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COVID-19 crisis causes even more problems with Capital Gains Tax

On divorce or dissolution of a civil partnership important timescales apply when considering the potential impact of Capital Gains Tax.

On divorce or dissolution of a civil partnership important timescales apply when considering the potential impact of Capital Gains Tax (“CGT”).

An important exemption for the family home (Principal Private Residence Relief) is still currently intended to be significantly curtailed with effect from 6 April 2020, meaning that the delays in completing conveyancing arrangements arising from the COVID-19 restrictions could have serious tax consequences for separating parties. The change will come into force when the Finance Bill receives Royal Assent, which, unless postponed, is expected to be in the summer.

Transfer of assets during marriage or civil partnership

Whilst married, or as civil partners, assets can be transferred between the couple without any CGT arising. If a wife transfers to her husband an asset that has significantly increased in value, no CGT is payable and the husband effectively stands in the shoes of the wife and is deemed to have purchased the asset at the same time and for the same price that the wife originally acquired it for. No capital gain or loss arises.

Transfers of assets after separation

  1. Transfers during the tax year of separation: If the married couple/civil partners have lived together during a particular tax year prior to separation (which is likely to be permanent), and a transfer is made between them before the end of that tax year (the tax year of separation) then that couple can make transfers to each other at no gain/no loss, as would be the position if they were married. For example, a couple separating on 7 April 2020 can transfer assets between each other at no gain/no loss on/before 5 April 2021.
  2. Transfers on/after 6 April of the tax year of separation but before Decree Absolute/Final Order: Once permanently separated, the couple are considered to be connected parties for CGT purposes until the date of decree absolute/final order. The effect of this is that any transfer is deemed to take place at market value, whatever price (if any) is actually paid, and if the asset has risen in value then CGT will be paid by the transferring party subject to any applicable annual exemption, reliefs or losses.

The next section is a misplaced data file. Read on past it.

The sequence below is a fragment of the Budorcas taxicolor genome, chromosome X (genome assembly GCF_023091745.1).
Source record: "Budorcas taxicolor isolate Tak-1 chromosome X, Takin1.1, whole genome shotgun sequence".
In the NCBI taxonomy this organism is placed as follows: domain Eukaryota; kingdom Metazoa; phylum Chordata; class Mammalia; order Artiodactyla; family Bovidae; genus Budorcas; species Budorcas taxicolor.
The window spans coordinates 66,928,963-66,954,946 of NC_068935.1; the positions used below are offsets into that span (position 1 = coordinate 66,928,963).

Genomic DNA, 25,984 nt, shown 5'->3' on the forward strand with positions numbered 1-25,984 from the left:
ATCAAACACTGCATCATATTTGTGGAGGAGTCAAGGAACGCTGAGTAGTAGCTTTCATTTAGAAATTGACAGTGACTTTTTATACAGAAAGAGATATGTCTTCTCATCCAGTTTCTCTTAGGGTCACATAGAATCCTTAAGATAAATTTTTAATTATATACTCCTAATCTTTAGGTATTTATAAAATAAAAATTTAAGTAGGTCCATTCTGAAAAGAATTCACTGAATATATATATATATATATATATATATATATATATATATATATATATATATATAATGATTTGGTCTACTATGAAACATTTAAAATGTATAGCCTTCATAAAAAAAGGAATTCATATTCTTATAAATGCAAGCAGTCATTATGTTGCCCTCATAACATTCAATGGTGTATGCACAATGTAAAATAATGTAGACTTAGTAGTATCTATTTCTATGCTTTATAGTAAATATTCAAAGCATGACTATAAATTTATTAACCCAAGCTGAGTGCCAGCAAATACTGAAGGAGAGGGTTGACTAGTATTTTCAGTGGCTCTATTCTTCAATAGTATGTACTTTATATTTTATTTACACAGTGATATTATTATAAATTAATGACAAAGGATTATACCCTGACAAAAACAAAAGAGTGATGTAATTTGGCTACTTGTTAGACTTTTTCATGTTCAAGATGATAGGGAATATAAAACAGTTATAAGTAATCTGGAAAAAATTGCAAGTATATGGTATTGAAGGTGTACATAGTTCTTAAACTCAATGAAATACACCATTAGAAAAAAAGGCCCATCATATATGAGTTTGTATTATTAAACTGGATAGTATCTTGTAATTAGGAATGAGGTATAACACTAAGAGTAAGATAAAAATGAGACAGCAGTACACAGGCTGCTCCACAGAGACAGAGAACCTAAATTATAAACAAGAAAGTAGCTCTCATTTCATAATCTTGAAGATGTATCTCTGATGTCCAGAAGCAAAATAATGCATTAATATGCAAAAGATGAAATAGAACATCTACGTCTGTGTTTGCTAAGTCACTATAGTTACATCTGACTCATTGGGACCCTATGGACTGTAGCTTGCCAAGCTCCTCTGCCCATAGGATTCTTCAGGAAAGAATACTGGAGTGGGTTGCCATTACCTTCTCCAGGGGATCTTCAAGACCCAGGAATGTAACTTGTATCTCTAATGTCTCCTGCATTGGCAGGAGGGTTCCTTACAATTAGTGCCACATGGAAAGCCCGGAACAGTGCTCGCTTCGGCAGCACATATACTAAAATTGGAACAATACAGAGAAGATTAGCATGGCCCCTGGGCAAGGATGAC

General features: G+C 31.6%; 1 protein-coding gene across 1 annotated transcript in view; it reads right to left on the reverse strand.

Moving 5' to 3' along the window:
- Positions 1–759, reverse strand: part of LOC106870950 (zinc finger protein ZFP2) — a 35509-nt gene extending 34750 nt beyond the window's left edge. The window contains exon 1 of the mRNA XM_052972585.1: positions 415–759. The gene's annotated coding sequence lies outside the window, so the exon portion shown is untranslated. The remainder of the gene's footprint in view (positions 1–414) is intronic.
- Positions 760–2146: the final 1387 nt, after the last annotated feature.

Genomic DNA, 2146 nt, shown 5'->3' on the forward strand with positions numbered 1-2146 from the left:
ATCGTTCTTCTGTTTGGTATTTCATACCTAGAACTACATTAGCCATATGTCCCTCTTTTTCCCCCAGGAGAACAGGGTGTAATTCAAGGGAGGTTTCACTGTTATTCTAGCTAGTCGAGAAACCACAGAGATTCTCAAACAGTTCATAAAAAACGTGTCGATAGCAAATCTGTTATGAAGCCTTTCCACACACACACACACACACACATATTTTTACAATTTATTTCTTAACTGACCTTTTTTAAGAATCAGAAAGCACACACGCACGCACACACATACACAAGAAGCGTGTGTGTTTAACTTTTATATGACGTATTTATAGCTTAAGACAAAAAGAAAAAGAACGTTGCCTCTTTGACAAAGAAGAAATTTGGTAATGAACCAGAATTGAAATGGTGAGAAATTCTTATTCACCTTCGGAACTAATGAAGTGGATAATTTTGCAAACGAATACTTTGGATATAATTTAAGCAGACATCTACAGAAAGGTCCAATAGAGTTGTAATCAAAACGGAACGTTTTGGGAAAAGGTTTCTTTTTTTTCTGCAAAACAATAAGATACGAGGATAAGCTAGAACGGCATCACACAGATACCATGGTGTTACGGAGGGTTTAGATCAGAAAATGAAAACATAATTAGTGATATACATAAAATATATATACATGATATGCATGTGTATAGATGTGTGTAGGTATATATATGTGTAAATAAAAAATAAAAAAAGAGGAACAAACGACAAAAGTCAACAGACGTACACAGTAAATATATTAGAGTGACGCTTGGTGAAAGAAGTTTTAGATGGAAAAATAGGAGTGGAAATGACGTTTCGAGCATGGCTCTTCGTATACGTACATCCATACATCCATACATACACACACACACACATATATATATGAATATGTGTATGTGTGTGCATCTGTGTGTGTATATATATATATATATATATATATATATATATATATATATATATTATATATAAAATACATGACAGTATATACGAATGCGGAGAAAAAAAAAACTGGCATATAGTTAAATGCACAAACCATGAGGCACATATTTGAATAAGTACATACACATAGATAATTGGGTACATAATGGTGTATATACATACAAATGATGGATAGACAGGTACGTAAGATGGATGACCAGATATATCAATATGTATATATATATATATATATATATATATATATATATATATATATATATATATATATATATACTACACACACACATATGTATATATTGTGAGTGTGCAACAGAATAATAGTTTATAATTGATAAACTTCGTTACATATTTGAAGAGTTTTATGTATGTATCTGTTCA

3. Transfers after Decree Absolute: Transfers after decree absolute will generally be for actual consideration rather than market value (unless the transfer is not by way of bargain at arms-length which would include any gift).

Key points:

  • Early consideration of the division of assets after separation and taking appropriate tax advice is critical
  • Take legal advice as well as tax advice on separation
  • Tax implications can make a significant difference to financial settlement.

Principal Private Residence Relief (“PPR”)

A potentially very valuable relief can be available upon sale or transfer of a dwelling house that has been the owners’ only or main residence. It is very common, when a relationship breaks down, for one of the couple to move permanently out of the family home during negotiations.

This can jeopardise this relief unless the potential tax payer is eligible for an extension. The effect of the extension is, provided the dwelling house qualifies for PPR at some point during the individual’s period of ownership then, with effect from 6 April 2020, the last nine month period of ownership (prior to 6 April 2020 it was 18 months) continues to qualify for relief even if during that period the dwelling house is no longer the individual’s only or main residence . It is proposed that the 36 month final exemption period for disabled persons or long-term care home residents will remain.

Effect of COVID-19 crisis

The property market has effectively ground to a halt since the government announced the lockdown restrictions with effect from 23 March 2020. It is as yet very uncertain how long the restrictions will continue. Taking account of the much shorter period of extension of nine months, it is now more crucial than ever for parties to take prompt advice on steps to mitigate its implications and take advantage of any exemption or relief that is available. Even when matters are dealt with by agreement between the parties, it is not unusual for the legal requirements for implementation/transfers to take several months to be implemented. As such, time can be perilously short for the parties to take advantage of the proposed new nine month extension.

If you have any questions in regards to this article, please contact Fiona O’Sullivan in the Family Team at fiona.o’ or Haydn Rogan of the Tax Team

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